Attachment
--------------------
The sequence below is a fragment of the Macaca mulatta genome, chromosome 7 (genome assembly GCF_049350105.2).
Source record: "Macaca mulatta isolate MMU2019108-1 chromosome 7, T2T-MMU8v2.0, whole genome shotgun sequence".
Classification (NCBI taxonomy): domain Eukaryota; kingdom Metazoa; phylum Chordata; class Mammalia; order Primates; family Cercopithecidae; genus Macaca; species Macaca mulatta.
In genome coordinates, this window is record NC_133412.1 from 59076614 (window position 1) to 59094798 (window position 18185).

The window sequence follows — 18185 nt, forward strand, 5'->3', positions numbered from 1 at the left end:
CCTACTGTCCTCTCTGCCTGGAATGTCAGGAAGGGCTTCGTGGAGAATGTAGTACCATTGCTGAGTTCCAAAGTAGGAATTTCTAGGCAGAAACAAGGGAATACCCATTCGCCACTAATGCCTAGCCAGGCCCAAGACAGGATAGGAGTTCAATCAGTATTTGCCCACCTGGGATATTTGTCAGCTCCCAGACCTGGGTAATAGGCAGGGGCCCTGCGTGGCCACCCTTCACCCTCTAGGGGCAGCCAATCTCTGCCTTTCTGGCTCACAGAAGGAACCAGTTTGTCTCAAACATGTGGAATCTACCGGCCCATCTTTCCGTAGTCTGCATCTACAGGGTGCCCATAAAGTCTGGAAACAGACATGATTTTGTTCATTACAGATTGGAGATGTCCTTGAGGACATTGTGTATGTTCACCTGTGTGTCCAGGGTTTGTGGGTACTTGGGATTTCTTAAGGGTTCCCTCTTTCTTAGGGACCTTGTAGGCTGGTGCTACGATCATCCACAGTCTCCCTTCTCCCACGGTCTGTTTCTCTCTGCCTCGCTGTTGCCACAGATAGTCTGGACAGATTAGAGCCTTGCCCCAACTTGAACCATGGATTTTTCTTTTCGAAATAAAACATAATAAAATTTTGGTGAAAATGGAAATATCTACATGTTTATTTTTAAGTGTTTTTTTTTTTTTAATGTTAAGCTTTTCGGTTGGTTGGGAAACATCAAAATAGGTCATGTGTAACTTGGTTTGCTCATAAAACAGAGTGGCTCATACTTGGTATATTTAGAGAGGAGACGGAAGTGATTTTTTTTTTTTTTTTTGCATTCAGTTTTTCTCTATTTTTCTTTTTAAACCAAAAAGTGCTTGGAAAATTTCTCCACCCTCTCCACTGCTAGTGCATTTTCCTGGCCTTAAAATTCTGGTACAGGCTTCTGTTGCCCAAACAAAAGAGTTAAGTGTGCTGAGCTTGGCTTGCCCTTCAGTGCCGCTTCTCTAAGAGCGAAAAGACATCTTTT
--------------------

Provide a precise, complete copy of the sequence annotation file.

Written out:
The sequence below is a fragment of the Macaca mulatta genome, chromosome 7 (genome assembly GCF_049350105.2).
Source record: "Macaca mulatta isolate MMU2019108-1 chromosome 7, T2T-MMU8v2.0, whole genome shotgun sequence".
Classification (NCBI taxonomy): domain Eukaryota; kingdom Metazoa; phylum Chordata; class Mammalia; order Primates; family Cercopithecidae; genus Macaca; species Macaca mulatta.
In genome coordinates, this window is record NC_133412.1 from 59076614 (window position 1) to 59094798 (window position 18185).

The window sequence follows — 18185 nt, forward strand, 5'->3', positions numbered from 1 at the left end:
CCTACTGTCCTCTCTGCCTGGAATGTCAGGAAGGGCTTCGTGGAGAATGTAGTACCATTGCTGAGTTCCAAAGTAGGAATTTCTAGGCAGAAACAAGGGAATACCCATTCGCCACTAATGCCTAGCCAGGCCCAAGACAGGATAGGAGTTCAATCAGTATTTGCCCACCTGGGATATTTGTCAGCTCCCAGACCTGGGTAATAGGCAGGGGCCCTGCGTGGCCACCCTTCACCCTCTAGGGGCAGCCAATCTCTGCCTTTCTGGCTCACAGAAGGAACCAGTTTGTCTCAAACATGTGGAATCTACCGGCCCATCTTTCCGTAGTCTGCATCTACAGGGTGCCCATAAAGTCTGGAAACAGACATGATTTTGTTCATTACAGATTGGAGATGTCCTTGAGGACATTGTGTATGTTCACCTGTGTGTCCAGGGTTTGTGGGTACTTGGGATTTCTTAAGGGTTCCCTCTTTCTTAGGGACCTTGTAGGCTGGTGCTACGATCATCCACAGTCTCCCTTCTCCCACGGTCTGTTTCTCTCTGCCTCGCTGTTGCCACAGATAGTCTGGACAGATTAGAGCCTTGCCCCAACTTGAACCATGGATTTTTCTTTTCGAAATAAAACATAATAAAATTTTGGTGAAAATGGAAATATCTACATGTTTATTTTTAAGTGTTTTTTTTTTTTTAATGTTAAGCTTTTCGGTTGGTTGGGAAACATCAAAATAGGTCATGTGTAACTTGGTTTGCTCATAAAACAGAGTGGCTCATACTTGGTATATTTAGAGAGGAGACGGAAGTGATTTTTTTTTTTTTTTTTGCATTCAGTTTTTCTCTATTTTTCTTTTTAAACCAAAAAGTGCTTGGAAAATTTCTCCACCCTCTCCACTGCTAGTGCATTTTCCTGGCCTTAAAATTCTGGTACAGGCTTCTGTTGCCCAAACAAAAGAGTTAAGTGTGCTGAGCTTGGCTTGCCCTTCAGTGCCGCTTCTCTAAGAGCGAAAAGACATCTTTT